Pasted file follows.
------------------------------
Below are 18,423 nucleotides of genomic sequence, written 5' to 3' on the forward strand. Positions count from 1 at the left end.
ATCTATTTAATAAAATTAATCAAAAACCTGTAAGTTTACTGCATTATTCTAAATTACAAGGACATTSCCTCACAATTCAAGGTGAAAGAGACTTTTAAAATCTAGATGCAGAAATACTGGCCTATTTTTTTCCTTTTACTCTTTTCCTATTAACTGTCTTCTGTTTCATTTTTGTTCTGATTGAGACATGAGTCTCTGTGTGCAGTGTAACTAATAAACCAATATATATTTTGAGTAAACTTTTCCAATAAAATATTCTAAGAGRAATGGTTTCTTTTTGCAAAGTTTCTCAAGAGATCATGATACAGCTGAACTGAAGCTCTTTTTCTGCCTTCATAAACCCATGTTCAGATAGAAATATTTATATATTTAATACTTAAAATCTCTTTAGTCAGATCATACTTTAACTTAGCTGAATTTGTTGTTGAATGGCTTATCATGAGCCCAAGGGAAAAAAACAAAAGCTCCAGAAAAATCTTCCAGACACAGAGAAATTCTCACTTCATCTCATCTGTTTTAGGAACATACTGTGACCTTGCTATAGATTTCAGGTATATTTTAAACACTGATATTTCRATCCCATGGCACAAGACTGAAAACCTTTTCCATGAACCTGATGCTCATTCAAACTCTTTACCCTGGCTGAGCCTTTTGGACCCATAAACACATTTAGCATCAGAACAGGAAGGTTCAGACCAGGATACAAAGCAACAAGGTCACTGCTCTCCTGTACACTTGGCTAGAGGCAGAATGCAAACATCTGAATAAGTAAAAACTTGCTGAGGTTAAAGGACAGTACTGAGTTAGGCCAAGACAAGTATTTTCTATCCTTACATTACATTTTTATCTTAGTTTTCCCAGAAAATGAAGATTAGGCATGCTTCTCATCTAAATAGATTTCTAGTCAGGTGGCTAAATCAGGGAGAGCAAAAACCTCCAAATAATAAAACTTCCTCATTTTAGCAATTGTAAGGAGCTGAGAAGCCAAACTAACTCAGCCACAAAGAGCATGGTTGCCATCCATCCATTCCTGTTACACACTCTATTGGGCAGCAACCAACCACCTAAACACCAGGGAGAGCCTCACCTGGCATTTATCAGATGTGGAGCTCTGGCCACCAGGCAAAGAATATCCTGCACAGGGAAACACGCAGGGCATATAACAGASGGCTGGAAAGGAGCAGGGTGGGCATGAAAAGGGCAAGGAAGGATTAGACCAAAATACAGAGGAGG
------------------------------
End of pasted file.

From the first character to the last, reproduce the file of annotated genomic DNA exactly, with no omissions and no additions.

Below are 18,423 nucleotides of genomic sequence, written 5' to 3' on the forward strand. Positions count from 1 at the left end.
ATCTATTTAATAAAATTAATCAAAAACCTGTAAGTTTACTGCATTATTCTAAATTACAAGGACATTSCCTCACAATTCAAGGTGAAAGAGACTTTTAAAATCTAGATGCAGAAATACTGGCCTATTTTTTTCCTTTTACTCTTTTCCTATTAACTGTCTTCTGTTTCATTTTTGTTCTGATTGAGACATGAGTCTCTGTGTGCAGTGTAACTAATAAACCAATATATATTTTGAGTAAACTTTTCCAATAAAATATTCTAAGAGRAATGGTTTCTTTTTGCAAAGTTTCTCAAGAGATCATGATACAGCTGAACTGAAGCTCTTTTTCTGCCTTCATAAACCCATGTTCAGATAGAAATATTTATATATTTAATACTTAAAATCTCTTTAGTCAGATCATACTTTAACTTAGCTGAATTTGTTGTTGAATGGCTTATCATGAGCCCAAGGGAAAAAAACAAAAGCTCCAGAAAAATCTTCCAGACACAGAGAAATTCTCACTTCATCTCATCTGTTTTAGGAACATACTGTGACCTTGCTATAGATTTCAGGTATATTTTAAACACTGATATTTCRATCCCATGGCACAAGACTGAAAACCTTTTCCATGAACCTGATGCTCATTCAAACTCTTTACCCTGGCTGAGCCTTTTGGACCCATAAACACATTTAGCATCAGAACAGGAAGGTTCAGACCAGGATACAAAGCAACAAGGTCACTGCTCTCCTGTACACTTGGCTAGAGGCAGAATGCAAACATCTGAATAAGTAAAAACTTGCTGAGGTTAAAGGACAGTACTGAGTTAGGCCAAGACAAGTATTTTCTATCCTTACATTACATTTTTATCTTAGTTTTCCCAGAAAATGAAGATTAGGCATGCTTCTCATCTAAATAGATTTCTAGTCAGGTGGCTAAATCAGGGAGAGCAAAAACCTCCAAATAATAAAACTTCCTCATTTTAGCAATTGTAAGGAGCTGAGAAGCCAAACTAACTCAGCCACAAAGAGCATGGTTGCCATCCATCCATTCCTGTTACACACTCTATTGGGCAGCAACCAACCACCTAAACACCAGGGAGAGCCTCACCTGGCATTTATCAGATGTGGAGCTCTGGCCACCAGGCAAAGAATATCCTGCACAGGGAAACACGCAGGGCATATAACAGASGGCTGGAAAGGAGCAGGGTGGGCATGAAAAGGGCAAGGAAGGATTAGACCAAAATACAGAGGAGG